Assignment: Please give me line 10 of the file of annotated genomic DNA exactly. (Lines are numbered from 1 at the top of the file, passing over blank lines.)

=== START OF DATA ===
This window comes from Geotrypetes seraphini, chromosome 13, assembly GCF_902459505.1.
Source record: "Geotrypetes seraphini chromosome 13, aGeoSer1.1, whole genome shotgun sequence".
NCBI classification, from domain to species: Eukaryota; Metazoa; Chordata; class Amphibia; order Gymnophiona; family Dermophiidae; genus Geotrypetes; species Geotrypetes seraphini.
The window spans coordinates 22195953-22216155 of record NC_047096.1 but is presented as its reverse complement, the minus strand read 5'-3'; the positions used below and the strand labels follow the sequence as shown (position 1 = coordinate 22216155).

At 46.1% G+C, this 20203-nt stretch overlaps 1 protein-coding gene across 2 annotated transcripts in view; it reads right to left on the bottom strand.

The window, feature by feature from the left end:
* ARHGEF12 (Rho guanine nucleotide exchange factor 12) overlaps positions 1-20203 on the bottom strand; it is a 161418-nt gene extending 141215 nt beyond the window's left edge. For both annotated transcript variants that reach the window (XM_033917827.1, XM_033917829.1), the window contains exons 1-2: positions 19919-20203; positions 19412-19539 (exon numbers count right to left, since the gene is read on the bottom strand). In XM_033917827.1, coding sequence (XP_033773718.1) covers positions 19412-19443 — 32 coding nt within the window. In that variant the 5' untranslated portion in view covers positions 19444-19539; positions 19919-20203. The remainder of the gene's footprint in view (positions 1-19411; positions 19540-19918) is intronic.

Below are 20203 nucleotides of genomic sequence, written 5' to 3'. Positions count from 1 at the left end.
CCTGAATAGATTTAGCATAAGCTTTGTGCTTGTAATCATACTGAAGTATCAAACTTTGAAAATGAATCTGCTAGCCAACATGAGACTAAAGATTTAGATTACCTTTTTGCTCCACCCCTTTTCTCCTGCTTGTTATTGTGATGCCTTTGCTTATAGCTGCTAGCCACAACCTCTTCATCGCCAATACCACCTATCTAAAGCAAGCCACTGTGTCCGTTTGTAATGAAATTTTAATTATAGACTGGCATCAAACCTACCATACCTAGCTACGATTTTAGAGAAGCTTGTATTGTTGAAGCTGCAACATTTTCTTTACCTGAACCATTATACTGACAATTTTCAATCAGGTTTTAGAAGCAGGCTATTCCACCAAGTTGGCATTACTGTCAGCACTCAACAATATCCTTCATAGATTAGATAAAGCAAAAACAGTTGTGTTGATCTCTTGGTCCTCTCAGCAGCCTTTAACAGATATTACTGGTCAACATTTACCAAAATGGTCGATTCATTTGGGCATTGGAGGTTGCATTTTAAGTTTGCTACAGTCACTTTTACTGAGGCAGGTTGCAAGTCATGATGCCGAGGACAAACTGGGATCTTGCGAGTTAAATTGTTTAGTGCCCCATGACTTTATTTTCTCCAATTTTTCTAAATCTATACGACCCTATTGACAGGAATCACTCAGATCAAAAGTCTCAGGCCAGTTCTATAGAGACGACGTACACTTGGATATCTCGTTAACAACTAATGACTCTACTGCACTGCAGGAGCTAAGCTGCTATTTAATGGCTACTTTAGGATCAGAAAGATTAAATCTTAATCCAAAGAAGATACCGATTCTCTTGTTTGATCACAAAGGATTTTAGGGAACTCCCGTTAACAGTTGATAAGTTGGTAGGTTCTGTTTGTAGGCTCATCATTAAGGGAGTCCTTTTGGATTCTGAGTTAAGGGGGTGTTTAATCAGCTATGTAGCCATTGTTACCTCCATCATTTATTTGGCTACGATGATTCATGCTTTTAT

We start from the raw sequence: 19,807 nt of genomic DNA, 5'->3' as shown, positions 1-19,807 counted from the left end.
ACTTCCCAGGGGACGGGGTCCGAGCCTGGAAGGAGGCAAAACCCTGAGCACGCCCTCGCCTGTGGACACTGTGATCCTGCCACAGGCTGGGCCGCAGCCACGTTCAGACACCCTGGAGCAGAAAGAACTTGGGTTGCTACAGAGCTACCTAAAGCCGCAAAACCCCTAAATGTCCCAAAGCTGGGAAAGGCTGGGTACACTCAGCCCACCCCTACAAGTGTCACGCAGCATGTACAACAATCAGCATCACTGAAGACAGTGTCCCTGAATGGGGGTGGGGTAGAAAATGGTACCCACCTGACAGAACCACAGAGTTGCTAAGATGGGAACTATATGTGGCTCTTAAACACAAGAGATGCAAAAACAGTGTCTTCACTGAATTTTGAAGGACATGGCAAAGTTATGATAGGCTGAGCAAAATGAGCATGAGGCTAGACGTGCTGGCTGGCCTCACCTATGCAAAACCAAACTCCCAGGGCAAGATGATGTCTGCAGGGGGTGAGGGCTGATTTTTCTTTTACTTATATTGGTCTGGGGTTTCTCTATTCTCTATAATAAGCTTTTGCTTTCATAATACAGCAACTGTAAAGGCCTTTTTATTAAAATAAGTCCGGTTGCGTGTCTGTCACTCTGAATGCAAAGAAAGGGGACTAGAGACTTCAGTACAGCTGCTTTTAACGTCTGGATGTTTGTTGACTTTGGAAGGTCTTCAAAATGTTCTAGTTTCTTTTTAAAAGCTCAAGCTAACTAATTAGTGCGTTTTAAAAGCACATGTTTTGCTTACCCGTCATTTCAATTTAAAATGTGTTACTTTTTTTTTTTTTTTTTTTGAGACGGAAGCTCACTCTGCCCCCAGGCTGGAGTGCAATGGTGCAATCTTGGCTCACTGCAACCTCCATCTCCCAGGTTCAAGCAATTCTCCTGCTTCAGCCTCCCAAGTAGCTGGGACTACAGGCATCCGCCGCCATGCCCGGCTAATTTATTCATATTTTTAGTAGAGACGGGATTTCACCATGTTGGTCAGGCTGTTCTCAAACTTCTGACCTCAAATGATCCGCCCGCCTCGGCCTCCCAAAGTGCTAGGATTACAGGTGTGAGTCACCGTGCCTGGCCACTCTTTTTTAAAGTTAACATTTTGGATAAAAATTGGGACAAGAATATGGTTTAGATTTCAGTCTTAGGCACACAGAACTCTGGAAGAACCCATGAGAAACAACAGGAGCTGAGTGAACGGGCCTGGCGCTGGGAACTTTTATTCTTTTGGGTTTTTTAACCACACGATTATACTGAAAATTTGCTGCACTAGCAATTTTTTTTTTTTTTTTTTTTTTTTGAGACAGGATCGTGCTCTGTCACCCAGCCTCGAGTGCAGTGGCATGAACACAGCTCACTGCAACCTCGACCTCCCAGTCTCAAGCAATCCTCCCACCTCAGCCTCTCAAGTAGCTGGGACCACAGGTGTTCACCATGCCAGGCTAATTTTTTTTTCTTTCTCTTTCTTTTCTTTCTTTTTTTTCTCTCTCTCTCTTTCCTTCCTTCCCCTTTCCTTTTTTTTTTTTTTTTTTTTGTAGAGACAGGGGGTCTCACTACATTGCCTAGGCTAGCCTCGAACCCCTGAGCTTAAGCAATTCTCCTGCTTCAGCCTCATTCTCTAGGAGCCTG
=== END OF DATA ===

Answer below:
We start from the raw sequence: 19,807 nt of genomic DNA, 5'->3' as shown, positions 1-19,807 counted from the left end.